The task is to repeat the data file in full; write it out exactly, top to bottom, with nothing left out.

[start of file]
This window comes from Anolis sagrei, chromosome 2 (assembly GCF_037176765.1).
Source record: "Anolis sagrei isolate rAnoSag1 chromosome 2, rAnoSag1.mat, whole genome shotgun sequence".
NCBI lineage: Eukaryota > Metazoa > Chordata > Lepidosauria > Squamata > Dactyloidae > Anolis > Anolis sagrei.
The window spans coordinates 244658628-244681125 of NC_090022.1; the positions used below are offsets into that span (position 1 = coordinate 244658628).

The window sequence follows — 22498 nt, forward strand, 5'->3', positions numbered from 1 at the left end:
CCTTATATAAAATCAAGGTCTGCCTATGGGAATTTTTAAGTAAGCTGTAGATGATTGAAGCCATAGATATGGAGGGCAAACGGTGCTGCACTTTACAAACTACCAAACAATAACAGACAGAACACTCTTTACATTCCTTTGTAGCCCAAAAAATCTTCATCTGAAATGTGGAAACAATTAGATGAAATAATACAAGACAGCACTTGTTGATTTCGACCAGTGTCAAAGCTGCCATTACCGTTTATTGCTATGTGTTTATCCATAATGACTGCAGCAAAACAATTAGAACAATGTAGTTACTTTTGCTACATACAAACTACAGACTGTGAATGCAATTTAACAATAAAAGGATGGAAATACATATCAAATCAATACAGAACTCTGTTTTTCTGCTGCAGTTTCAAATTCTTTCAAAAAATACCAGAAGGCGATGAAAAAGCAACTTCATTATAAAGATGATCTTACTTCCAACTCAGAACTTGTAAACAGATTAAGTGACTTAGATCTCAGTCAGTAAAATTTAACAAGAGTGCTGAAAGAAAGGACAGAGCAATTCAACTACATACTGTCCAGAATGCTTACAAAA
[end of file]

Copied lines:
This window comes from Anolis sagrei, chromosome 2 (assembly GCF_037176765.1).
Source record: "Anolis sagrei isolate rAnoSag1 chromosome 2, rAnoSag1.mat, whole genome shotgun sequence".
NCBI lineage: Eukaryota > Metazoa > Chordata > Lepidosauria > Squamata > Dactyloidae > Anolis > Anolis sagrei.
The window spans coordinates 244658628-244681125 of NC_090022.1; the positions used below are offsets into that span (position 1 = coordinate 244658628).

The window sequence follows — 22498 nt, forward strand, 5'->3', positions numbered from 1 at the left end:
CCTTATATAAAATCAAGGTCTGCCTATGGGAATTTTTAAGTAAGCTGTAGATGATTGAAGCCATAGATATGGAGGGCAAACGGTGCTGCACTTTACAAACTACCAAACAATAACAGACAGAACACTCTTTACATTCCTTTGTAGCCCAAAAAATCTTCATCTGAAATGTGGAAACAATTAGATGAAATAATACAAGACAGCACTTGTTGATTTCGACCAGTGTCAAAGCTGCCATTACCGTTTATTGCTATGTGTTTATCCATAATGACTGCAGCAAAACAATTAGAACAATGTAGTTACTTTTGCTACATACAAACTACAGACTGTGAATGCAATTTAACAATAAAAGGATGGAAATACATATCAAATCAATACAGAACTCTGTTTTTCTGCTGCAGTTTCAAATTCTTTCAAAAAATACCAGAAGGCGATGAAAAAGCAACTTCATTATAAAGATGATCTTACTTCCAACTCAGAACTTGTAAACAGATTAAGTGACTTAGATCTCAGTCAGTAAAATTTAACAAGAGTGCTGAAAGAAAGGACAGAGCAATTCAACTACATACTGTCCAGAATGCTTACAAAA